The prerecorded introduction features King Koopa, his pet Ratso, and his Troopas strutting down a Los Angeles street towards a television studio. The king and his minions sing the theme song (see below). As they pass a crowd of stunned people, one of the older Troopas puts a Koopa mask on a child in the crowd who proceeds to follow them. When they arrive at the doorway, a bewildered guard attempts to block their entry, and Koopa pulls the whistle from his mouth. Entering the set of a clown's studio as an episode of his show is filming, Koopa and his children proceed to take over the show. Koopa pushes the cameraman away and proceeds to confront the clown, who panics. After the clown attempts to win Koopa's favor through roses and a balloon, Koopa pops the balloon with his claw, scaring him away. The previous audience having left, King Koopa's Troopas are free to fill in the seats. Koopa glares at the screen as he screams, "It's my show now!" The screen turns black as he points his scepter at the screen and cries, "BAH!"[4]

Theme song[edit]

The show's theme song was composed by Haim Saban. Below are the song's lyrics. Words in parentheses are sung by King Koopa's Troopas. The words outside the parentheses are sung by Koopa.


Who calls you a nincompoopa?
I'm the pain who plays the game
And knocks you for a loopa.

I'm Koopa, Koopa
(He's Koopa, Koopa)

Koopa! Koopa!
King of the afternoons!
(He's Koopa, Koopa)

I'm Koopa, Koopa
(It's Koopa, Koopa)

Koopa! Koopa!
King of the cartoons! I've got the show you'd better watch.
Even when you're grounded.

This is one show I would love
Baby you'll be hell-yoopa,

("Koopa! Koopa!")

King Koopa, Koopa.

King Koopa (screams): It's my show now! BAH!

The studio[edit]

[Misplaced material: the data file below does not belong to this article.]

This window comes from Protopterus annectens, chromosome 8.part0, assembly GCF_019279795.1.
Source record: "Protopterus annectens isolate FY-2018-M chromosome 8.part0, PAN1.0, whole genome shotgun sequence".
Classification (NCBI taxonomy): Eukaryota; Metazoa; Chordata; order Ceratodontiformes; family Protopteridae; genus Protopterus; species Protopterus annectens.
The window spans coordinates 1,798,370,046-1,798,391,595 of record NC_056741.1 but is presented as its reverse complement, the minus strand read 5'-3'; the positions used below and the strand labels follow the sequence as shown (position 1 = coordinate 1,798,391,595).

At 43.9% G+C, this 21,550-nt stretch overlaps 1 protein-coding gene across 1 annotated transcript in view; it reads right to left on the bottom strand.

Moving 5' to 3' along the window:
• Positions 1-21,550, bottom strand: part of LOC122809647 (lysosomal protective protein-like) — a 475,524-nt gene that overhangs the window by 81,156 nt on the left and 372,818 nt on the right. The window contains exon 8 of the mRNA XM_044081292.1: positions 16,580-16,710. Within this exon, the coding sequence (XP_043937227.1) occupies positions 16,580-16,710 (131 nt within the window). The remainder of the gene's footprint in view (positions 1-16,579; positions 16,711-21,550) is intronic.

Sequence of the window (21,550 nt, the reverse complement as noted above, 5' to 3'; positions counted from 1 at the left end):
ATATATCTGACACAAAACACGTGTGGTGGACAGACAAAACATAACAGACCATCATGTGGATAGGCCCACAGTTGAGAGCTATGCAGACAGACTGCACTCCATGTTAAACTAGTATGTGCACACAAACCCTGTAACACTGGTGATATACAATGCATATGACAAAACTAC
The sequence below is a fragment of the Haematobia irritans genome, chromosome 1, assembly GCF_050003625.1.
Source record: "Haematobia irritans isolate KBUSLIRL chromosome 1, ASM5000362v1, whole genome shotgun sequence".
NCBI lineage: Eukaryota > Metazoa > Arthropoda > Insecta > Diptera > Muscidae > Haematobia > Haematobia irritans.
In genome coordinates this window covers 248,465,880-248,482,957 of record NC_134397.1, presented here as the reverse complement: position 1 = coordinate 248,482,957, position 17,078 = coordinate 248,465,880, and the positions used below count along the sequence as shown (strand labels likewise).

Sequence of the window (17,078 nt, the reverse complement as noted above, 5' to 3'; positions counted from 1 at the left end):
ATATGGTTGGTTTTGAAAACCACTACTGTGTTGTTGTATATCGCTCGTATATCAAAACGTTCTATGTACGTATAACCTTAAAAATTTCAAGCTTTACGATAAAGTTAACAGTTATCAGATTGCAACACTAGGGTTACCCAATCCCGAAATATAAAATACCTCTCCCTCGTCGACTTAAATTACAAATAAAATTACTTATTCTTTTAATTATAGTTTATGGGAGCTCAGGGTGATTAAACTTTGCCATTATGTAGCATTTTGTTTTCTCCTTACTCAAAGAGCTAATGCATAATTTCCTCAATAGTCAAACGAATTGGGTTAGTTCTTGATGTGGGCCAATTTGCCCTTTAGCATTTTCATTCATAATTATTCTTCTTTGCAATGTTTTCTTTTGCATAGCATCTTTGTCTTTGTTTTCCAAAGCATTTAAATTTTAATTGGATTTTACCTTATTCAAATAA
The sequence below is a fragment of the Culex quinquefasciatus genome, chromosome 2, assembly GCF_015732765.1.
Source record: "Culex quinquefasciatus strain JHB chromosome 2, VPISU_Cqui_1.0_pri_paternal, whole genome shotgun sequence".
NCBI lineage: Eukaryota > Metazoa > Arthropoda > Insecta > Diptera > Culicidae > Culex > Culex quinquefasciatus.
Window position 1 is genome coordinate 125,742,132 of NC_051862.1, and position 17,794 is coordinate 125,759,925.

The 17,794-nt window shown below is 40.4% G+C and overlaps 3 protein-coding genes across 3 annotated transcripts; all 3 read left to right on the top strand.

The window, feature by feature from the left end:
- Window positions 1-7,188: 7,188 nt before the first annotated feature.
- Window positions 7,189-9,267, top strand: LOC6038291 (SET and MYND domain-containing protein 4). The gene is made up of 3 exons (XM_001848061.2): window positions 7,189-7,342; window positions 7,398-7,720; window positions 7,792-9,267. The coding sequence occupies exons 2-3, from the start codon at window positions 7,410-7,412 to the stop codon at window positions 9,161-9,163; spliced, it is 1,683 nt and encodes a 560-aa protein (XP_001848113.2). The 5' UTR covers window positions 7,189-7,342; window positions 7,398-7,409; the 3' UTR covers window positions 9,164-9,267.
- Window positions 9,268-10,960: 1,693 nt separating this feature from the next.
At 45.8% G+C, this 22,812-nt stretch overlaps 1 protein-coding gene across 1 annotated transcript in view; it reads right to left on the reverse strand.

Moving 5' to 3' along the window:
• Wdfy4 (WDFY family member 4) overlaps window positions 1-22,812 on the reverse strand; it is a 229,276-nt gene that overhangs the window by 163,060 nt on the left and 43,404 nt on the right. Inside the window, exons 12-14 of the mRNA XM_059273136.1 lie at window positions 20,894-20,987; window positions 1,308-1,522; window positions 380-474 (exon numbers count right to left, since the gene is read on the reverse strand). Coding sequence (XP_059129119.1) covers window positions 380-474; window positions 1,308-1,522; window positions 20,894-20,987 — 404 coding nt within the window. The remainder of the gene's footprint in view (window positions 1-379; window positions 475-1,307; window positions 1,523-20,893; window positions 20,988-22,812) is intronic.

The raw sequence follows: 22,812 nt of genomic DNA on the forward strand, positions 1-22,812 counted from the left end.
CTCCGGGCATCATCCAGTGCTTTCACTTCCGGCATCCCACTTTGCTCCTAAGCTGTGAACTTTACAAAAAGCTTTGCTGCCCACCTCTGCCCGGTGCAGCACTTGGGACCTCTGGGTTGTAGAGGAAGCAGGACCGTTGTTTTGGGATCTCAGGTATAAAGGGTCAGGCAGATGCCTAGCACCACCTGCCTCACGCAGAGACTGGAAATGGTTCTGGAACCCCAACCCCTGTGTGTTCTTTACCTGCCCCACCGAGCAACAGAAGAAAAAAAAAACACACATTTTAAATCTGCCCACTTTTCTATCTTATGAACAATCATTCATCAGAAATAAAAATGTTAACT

King Koopa's Kool Kartoons
Koopa's set with art of Luigi on the wall

At this point, the show focused on the studio, where Koopa sat behind a desk in front of his audience of Troopas. The Troopas wore helmets and T-shirts with Koopa Troopa printings on them. The audience members were allowed to keep their shirts after filming.[5] Behind the host was a piece of a wall upon which hung pictures of Mario, Luigi, and Princess Toadstool as they appeared in the animated segments of The Super Mario Bros. Super Show! As the show's emcee, he read fan mail and hosted quizzes. These quizzes were open to any child viewer, as responses were sent into the show via the mail.

In some available scenes, a man dressed in a red shirt and suspenders can be seen in the audience. Some sources have claimed this was meant to be Mario, placed in the crowd by the show producers, though this is unconfirmed.[citation needed]

Throughout each episode, King Koopa played cartoons from the 1920s and 1930s that were in the public domain, such as the Rainbow Parade series. However, some airings seemingly aired media still under copyright, such as The Super Mario Bros. Super Show! and Muppet Babies.